Ava Gawronski, the psychiatric social worker who nearly died from burns received in an arson fire that killed her husband, has sued three government agencies, four businesses and a psychiatrist for personal injuries and wrongful death.
Gawronski, 35, claims in two separate suits that the defendants could have prevented the Jan. 6, 1982, fire, which was set by one of her former patients.
Gawronski spent nine months in the Brotman Memorial Hospital burn ward with burns on 80% of her body. Her husband died of injuries suffered in the fire. The couple's infant daughter, Sara, was rescued by a neighbor and escaped injury.
Last summer, the former Gawronski patient, John William Clark, 40, was convicted of setting fire to the Gawronskis' Rancho Park home by dousing it with two buckets of gasoline and igniting it. Clark was also convicted of the murder of Ava Gawronski's husband, David, the attempted murder of Ava Gawronski and the couple's infant daughter, Sara, now 4, and the rape of his estranged wife, Joy Clark, which had occurred earlier. Clark was sentenced to death.
Gawronski's first lawsuit names the owners and employees of the AM-PM Mini-Mart where Clark bought two buckets of gasoline, and the Atlantic Richfield Co., which franchises the mini-mart.
"We feel that the lawsuit is totally without merit and plan to defend it as vigorously as we can," said Robert Loll, an ARCO spokesman.
The second lawsuit asks for an unspecified amount of money for personal injuries, wrongful death and property damage and names the County of Los Angeles, the city of Santa Monica, the state of California and Pittway Corp., the company that manufactured the security equipment that allegedly failed to operate when Clark broke into the Gawronski house to start the fire, according to the suit.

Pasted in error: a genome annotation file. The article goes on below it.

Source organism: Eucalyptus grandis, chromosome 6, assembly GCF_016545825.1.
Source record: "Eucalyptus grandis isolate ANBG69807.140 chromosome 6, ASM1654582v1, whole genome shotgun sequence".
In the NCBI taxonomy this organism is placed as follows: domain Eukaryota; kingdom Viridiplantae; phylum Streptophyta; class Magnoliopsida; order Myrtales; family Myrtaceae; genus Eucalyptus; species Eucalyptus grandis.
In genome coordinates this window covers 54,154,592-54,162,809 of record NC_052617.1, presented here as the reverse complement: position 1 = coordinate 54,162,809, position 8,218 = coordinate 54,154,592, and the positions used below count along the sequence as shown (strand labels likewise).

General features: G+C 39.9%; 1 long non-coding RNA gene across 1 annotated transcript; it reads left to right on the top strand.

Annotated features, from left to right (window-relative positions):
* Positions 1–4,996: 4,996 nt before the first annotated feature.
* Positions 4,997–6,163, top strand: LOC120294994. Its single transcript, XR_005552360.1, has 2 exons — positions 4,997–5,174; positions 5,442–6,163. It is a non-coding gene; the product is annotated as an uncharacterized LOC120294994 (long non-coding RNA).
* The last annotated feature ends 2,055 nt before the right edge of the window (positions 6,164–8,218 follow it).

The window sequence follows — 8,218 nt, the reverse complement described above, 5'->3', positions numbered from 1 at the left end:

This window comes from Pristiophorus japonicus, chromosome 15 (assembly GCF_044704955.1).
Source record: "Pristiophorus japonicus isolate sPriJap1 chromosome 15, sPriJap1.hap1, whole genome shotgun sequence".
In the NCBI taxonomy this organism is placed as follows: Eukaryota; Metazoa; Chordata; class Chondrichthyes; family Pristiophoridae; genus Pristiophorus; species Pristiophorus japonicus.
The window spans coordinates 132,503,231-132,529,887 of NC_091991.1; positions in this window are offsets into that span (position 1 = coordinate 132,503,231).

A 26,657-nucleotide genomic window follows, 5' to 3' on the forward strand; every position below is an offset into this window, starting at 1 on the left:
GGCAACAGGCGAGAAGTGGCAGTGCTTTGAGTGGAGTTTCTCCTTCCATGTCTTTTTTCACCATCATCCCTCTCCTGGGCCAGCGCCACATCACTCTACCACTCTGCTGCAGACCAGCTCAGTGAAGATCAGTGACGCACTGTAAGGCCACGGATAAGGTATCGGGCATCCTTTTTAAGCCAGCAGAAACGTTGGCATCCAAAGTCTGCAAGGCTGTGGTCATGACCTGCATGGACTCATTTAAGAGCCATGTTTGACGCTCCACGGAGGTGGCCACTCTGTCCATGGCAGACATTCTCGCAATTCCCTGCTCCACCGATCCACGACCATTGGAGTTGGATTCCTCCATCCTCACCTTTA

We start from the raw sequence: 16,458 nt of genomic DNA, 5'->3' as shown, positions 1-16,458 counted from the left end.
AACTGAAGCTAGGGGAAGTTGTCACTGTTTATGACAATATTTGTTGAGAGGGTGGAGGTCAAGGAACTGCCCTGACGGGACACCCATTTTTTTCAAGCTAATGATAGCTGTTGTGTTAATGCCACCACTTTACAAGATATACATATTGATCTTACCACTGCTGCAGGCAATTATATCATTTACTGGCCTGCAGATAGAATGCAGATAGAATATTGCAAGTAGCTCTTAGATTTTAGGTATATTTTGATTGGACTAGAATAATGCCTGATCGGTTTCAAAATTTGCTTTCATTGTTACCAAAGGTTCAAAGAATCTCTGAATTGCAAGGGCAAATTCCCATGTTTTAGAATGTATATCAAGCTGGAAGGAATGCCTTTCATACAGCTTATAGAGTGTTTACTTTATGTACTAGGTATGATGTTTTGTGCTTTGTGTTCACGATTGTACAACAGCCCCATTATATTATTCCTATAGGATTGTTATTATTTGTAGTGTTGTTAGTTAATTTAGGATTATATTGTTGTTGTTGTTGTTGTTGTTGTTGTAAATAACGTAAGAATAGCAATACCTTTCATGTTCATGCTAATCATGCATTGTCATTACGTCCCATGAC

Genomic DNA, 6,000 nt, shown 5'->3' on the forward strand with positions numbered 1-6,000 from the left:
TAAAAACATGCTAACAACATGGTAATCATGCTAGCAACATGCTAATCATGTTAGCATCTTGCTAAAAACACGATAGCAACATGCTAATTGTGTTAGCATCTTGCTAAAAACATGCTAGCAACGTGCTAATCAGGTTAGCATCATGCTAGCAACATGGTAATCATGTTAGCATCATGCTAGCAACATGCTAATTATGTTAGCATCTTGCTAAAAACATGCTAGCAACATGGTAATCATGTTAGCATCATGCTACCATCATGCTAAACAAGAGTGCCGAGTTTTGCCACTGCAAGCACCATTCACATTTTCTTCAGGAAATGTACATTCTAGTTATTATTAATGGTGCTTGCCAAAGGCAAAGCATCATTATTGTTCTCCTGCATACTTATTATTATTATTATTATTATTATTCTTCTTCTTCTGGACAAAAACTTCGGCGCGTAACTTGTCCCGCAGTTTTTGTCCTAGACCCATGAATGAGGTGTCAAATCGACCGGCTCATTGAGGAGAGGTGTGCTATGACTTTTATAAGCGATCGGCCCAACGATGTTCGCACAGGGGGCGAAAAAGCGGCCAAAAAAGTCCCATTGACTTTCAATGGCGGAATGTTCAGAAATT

The second suit also originally named PermaGuard Security Systems Inc., the company that installed the security system, and Dr. Joseph Stein, the psychiatrist who treated Clark after Gawronski dismissed him as a patient.
PermaGuard settled out of court last year for $500,000, according to Gawronski's attorney, Michael Dan. Stein settled for $70,000 last year, according to court records. Gawronski had claimed that Stein "knew of the dangerous propensities and likelihood that William Clark would use violence to injure Ava Gawronski and her loved ones and yet failed to properly act." Stein and PermaGuard Security Systems have been dropped from the second lawsuit.
The state is being sued for providing Clark with Gawronski's home address through the Department of Motor Vehicles.
The state, the county and Santa Monica are accused of negligence for failing to charge Clark with attempted murder after his first arrest in November, 1981, after he forced Gawronski's car off the road and attacked her with an ice ax. She escaped unharmed.
After his arrest Clark was charged with felony assault and attempted rape. At that time he was also charged with the rape of his estranged wife, Joy Clark. Clark's bail would have been higher, the suit alleges, if he had been charged with attempted murder instead of felony assault, and it would have been more difficult for him to produce the bail.
Santa Monica, the county, the state and Pittway deny the charges in Gawronski's suit, according to court records.
Pittway has denied liability for the system's alleged failure, contending that if it did not work it was through the negligence of the Gawronskis.
Representatives of Santa Monica are scheduled to appear at a hearing in Santa Monica Superior Court on Dec. 5, when the city will request that its portion of the lawsuit be dismissed. Santa Monica Deputy City Atty. Yvonne Binstock said, "A lot of the things claimed in the complaint are not the fault of the city."
Tim Cary of the state attorney general's office said the state has been served with the lawsuit but has not yet responded.